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China will struggle to reach GDP targets till 2020: analysts

"Downward pressure on the economy is growing," Premier Li tells Parliament

Analysts say China should scrap the target altogether, and Beijing should focus more on quality of life and solving social issues. But China's leaders are reluctant to let go of a growth target, which they feel legitimises their one-party rule.


CHINA'S 6.5 per cent annual economic growth target for five years to 2020 will be difficult to achieve unless Beijing trades reform for growth or polishes its data, analysts say.

Over the weekend during his annual work report delivered to Parliament, Premier Li Keqiang - as expected - set a GDP growth target of 6.5-7 per cent for 2016.

During his speech to the 3,000 or so delegates gathered in Beijing, he also laid out the main guidelines for the next five-year plan through to 2020, to be approved during the National People's Congress (NPC).

The plan is based on an average annual growth of 6.5 per cent which is needed to double per capita income by 2020 over 2010 - one of the Communist Party's key goals.

"Our goal is that by 2020, advanced manufacturing, modern services, and strategic emerging industries as a proportion of GDP will have risen significantly," Mr Li said last Saturday, all the while conceding that many challenges lie ahead for the world's second largest economy.

"China will face more and tougher problems and challenges in its development this year, so we must be fully prepared to fight a difficult battle," he said. "Downward pressure on the economy is growing," he added.

Stability is still Beijing's core concern, but in the long run challenging growth targets could cause further disruptions in the economy already struggling with record levels of corporate debt and growing overcapacity throughout its industrial chain, analysts warn.

"Very high unrealistic expectations of China and its growth can lead to self-fulfilling disappointments and, in the extreme, even crises - as we have seen occur in developing countries in the 1980s, 1990s and (2000s)," Credit Suisse analysts wrote in a recent report.

Today, as China's growth slows, many are questioning the reliability of statistics published by Beijing. This puts pressure on the provinces to achieve the growth targets while advocating reform, which in the near term means cutting jobs and sacrificing GDP.

"The economy will almost certainly not grow at anything close to these rates this year or over the medium term. Few now believe China's economy is growing at the rates shown by the official figures," said Mark Williams of Capital Economics.

"But publishing a GDP growth figure that undershoots the targets by any significant amount would be politically difficult. As a result, the statistics bureau will remain under pressure to overstate the pace at which the economy is growing," he added.

Officially, China's economy expanded by 6.9 per cent in 2015. While that is the lowest figure published in 25 years, most inside and outside the country believe that figure is overstated.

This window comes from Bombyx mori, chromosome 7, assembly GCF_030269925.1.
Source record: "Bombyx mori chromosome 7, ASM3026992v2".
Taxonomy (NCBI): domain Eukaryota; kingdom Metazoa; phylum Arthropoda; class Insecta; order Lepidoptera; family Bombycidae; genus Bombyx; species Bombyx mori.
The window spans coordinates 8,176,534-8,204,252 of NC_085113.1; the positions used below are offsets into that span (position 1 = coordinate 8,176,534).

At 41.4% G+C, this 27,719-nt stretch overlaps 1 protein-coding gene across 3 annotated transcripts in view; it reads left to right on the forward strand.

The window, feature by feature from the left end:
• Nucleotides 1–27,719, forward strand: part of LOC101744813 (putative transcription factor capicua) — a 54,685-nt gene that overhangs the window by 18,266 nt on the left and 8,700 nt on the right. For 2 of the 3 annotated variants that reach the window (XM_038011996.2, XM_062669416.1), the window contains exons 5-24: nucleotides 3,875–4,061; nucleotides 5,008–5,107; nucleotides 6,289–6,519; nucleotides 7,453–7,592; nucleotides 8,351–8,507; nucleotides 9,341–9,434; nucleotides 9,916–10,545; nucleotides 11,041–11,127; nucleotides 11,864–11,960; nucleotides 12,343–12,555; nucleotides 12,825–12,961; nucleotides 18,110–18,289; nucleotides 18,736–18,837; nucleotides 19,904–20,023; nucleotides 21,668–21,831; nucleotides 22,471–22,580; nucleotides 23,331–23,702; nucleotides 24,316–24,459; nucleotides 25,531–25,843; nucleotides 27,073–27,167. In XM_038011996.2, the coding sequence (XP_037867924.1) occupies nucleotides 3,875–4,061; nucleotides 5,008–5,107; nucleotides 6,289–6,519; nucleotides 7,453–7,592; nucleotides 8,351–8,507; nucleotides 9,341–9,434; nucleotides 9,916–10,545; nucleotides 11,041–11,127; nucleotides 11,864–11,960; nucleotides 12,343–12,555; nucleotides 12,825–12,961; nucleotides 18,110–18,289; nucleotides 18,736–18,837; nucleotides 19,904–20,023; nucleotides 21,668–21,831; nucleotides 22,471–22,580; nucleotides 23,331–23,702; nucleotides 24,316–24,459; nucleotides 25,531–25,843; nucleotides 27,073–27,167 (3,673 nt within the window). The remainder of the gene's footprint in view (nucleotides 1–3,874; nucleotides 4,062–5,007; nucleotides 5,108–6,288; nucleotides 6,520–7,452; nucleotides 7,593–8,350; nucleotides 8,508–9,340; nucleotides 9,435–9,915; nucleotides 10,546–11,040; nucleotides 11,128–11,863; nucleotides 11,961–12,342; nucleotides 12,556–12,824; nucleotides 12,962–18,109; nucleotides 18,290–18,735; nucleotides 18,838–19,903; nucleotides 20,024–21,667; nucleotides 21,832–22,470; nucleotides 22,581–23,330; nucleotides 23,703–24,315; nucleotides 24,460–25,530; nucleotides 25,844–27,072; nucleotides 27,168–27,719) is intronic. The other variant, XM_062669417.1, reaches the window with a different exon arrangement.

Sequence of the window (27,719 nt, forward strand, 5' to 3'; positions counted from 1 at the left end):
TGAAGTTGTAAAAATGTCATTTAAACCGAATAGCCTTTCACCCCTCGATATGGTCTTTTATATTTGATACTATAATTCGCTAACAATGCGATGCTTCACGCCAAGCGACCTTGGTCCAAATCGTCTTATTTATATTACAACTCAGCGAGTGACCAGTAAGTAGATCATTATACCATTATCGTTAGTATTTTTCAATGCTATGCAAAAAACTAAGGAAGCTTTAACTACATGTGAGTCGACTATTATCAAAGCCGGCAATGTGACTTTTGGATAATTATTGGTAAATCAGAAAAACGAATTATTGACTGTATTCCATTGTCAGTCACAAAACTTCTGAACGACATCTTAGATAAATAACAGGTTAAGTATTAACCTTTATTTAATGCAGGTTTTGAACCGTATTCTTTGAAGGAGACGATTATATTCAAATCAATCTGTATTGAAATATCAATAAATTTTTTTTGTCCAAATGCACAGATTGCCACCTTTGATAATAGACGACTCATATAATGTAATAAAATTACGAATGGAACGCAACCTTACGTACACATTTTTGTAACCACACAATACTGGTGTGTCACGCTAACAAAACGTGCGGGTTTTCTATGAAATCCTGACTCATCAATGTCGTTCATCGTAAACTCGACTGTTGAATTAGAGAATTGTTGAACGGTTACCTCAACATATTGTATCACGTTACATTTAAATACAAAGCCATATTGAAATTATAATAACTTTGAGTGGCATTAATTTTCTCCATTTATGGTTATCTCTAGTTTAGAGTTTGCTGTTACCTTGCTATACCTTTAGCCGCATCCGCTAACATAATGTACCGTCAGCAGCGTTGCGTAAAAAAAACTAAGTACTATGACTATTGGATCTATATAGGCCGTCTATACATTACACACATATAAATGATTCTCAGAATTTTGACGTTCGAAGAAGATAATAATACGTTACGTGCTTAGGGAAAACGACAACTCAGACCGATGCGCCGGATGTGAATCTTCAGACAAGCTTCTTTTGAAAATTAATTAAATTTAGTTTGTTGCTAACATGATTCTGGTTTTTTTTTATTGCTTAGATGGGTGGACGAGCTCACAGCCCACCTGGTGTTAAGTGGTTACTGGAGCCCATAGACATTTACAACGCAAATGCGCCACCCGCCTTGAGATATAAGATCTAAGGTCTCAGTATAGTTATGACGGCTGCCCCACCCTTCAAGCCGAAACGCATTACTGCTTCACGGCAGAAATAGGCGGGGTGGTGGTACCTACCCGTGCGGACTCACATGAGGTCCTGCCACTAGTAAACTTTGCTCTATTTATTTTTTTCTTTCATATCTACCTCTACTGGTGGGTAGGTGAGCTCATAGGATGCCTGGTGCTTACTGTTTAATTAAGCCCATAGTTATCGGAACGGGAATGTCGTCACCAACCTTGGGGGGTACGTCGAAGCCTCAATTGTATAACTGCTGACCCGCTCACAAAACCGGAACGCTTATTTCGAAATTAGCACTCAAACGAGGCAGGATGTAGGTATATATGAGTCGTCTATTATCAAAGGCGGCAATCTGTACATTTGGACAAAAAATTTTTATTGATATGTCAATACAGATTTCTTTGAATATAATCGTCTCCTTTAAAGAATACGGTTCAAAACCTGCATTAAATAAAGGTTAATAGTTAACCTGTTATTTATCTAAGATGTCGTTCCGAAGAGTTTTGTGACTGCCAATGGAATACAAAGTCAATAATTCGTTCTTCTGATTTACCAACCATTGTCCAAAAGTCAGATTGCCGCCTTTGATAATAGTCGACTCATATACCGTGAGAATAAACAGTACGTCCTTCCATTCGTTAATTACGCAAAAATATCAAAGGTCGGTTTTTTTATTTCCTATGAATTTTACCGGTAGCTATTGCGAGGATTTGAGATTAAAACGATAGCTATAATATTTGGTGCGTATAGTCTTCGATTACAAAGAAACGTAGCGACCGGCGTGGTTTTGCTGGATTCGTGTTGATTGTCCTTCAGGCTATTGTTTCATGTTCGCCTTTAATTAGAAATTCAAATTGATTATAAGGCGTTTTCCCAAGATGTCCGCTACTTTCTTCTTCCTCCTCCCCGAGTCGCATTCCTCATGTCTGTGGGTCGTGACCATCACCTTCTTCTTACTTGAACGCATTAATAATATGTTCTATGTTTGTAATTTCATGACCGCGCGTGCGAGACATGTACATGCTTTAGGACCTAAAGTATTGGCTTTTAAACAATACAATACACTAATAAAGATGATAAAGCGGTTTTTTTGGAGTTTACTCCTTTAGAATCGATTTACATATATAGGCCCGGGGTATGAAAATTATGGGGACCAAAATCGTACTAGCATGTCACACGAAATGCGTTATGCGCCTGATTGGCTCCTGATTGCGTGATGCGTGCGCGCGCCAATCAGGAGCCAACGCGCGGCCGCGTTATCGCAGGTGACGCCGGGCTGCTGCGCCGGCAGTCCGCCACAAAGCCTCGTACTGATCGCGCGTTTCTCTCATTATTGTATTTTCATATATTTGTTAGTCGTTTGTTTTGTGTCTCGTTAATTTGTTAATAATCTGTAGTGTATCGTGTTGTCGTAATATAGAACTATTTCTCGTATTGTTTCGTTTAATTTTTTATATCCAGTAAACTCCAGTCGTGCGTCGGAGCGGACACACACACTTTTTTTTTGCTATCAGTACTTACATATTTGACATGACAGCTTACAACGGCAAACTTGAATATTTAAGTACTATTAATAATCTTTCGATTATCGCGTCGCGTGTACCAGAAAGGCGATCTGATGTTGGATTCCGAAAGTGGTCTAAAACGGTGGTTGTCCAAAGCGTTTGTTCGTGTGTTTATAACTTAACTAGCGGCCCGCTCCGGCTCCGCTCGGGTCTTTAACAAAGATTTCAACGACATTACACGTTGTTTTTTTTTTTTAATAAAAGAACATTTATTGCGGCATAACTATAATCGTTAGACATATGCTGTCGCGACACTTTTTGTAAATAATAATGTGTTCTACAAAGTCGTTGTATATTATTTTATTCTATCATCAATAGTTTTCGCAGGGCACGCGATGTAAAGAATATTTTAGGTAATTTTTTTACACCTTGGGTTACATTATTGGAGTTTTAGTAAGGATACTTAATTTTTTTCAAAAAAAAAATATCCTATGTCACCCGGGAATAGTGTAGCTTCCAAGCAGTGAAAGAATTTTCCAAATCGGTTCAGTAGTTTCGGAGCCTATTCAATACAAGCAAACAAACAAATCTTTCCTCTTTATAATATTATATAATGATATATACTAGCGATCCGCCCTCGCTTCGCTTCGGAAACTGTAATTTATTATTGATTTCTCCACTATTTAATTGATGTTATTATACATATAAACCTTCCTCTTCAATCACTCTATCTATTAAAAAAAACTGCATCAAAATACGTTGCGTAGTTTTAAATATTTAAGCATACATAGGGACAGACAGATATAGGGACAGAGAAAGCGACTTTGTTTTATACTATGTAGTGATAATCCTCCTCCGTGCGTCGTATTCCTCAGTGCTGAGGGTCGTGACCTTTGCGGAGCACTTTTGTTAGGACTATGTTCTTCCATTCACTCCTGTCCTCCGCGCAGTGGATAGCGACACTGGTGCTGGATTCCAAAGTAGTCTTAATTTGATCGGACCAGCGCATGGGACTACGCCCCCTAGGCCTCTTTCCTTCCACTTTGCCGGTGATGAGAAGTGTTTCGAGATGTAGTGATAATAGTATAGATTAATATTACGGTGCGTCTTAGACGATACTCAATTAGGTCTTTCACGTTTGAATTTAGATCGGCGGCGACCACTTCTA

Analysts say China should scrap the target altogether, and Beijing should focus more on quality of life and solving social issues.

But China's leaders are reluctant to let go of a growth target, which in their view gives legitimacy to their one-party rule.

China's other option to reach its targets is to prop up growth by loosening credit conditions and piling on even more debt on state-owned companies and local governments. But that will exacerbate imbalances and delay reform. This option is already underway.

Credit lending was above target and increased 13.5 per cent in 2015. In January alone, bank lending grew by 2.51 trillion yuan (S$529 billion), the biggest monthly figure on record.

Last week, Moody's Investors Service downgraded the outlook for Chinese sovereign debt, questioning the government's ability to enact reforms.

Despite Beijing's repeated calls for reform which should address overcapacity and inefficient capital allocation, on-the-ground restructuring has been slow, with state-owned firms resistant to change and local government reliant on tax returns to reach their growth targets.

"China has not followed through on the attempts it has made over the last decade to address overcapacity," said Joerg Wuttke, president of the European Chamber of Commerce, earlier this month. "This has led to a further deterioration of the problem. Without a sustained effort to address it now, overcapacity may well seriously impede the effectiveness of China's economic reform agenda.

"Fundamental changes have not yet taken place. Tackling overcapacity is now more urgent than ever. The cost of maintaining the status quo is far too high," he added.

To reach its goal of GDP growth of 6.5-7 per cent for 2016, Mr Li said that the fiscal deficit would rise to 3 per cent of GDP in 2016 against 2.3 per cent last year. Many analysts had hoped the figure could rise to 4 or 5 per cent, as a bigger deficit could help spur demand and shift funds to ailing industries in the steel and cement sectors as well as aid in restructuring.

A positive sign of the shift away from investment-led growth is that the fixed-investment target has fallen to 10.5 per cent from a previous target of 15 per cent. Much of that will go into developing railways.

Mr Li also announced that Beijing increased its growth target for M2 (the broadest measure of money supply) to about 13 per cent - up from last year's 12 per cent goal.

"It is intrinsically difficult to consolidate production capacity while carrying out stimulus," said Mizuho Securities Asia Ltd economist Jianguang Shen in a recent research note. "We believe the top priority of the policymakers has turned to growth," he added.

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